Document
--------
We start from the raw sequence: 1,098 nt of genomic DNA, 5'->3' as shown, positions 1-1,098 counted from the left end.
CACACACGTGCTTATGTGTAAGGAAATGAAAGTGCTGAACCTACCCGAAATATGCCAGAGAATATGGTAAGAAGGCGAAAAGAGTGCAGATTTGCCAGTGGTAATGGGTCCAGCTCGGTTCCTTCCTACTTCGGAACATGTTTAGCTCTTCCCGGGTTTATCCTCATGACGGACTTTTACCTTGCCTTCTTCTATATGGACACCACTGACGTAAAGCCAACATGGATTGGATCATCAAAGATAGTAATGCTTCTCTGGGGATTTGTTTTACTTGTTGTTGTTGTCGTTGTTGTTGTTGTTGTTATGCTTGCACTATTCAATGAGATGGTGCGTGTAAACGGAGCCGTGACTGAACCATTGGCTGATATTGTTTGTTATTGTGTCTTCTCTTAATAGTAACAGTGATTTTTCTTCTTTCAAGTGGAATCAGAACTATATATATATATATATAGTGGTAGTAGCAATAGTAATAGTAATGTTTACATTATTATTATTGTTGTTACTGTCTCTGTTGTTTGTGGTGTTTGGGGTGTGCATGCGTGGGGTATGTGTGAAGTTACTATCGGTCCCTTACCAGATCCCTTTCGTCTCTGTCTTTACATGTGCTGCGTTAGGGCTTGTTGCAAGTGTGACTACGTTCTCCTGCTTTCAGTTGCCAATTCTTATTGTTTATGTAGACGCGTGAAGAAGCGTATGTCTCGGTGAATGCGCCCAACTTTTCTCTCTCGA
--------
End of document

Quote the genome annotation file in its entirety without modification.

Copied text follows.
We start from the raw sequence: 1,098 nt of genomic DNA, 5'->3' as shown, positions 1-1,098 counted from the left end.
CACACACGTGCTTATGTGTAAGGAAATGAAAGTGCTGAACCTACCCGAAATATGCCAGAGAATATGGTAAGAAGGCGAAAAGAGTGCAGATTTGCCAGTGGTAATGGGTCCAGCTCGGTTCCTTCCTACTTCGGAACATGTTTAGCTCTTCCCGGGTTTATCCTCATGACGGACTTTTACCTTGCCTTCTTCTATATGGACACCACTGACGTAAAGCCAACATGGATTGGATCATCAAAGATAGTAATGCTTCTCTGGGGATTTGTTTTACTTGTTGTTGTTGTCGTTGTTGTTGTTGTTGTTATGCTTGCACTATTCAATGAGATGGTGCGTGTAAACGGAGCCGTGACTGAACCATTGGCTGATATTGTTTGTTATTGTGTCTTCTCTTAATAGTAACAGTGATTTTTCTTCTTTCAAGTGGAATCAGAACTATATATATATATATATAGTGGTAGTAGCAATAGTAATAGTAATGTTTACATTATTATTATTGTTGTTACTGTCTCTGTTGTTTGTGGTGTTTGGGGTGTGCATGCGTGGGGTATGTGTGAAGTTACTATCGGTCCCTTACCAGATCCCTTTCGTCTCTGTCTTTACATGTGCTGCGTTAGGGCTTGTTGCAAGTGTGACTACGTTCTCCTGCTTTCAGTTGCCAATTCTTATTGTTTATGTAGACGCGTGAAGAAGCGTATGTCTCGGTGAATGCGCCCAACTTTTCTCTCTCGA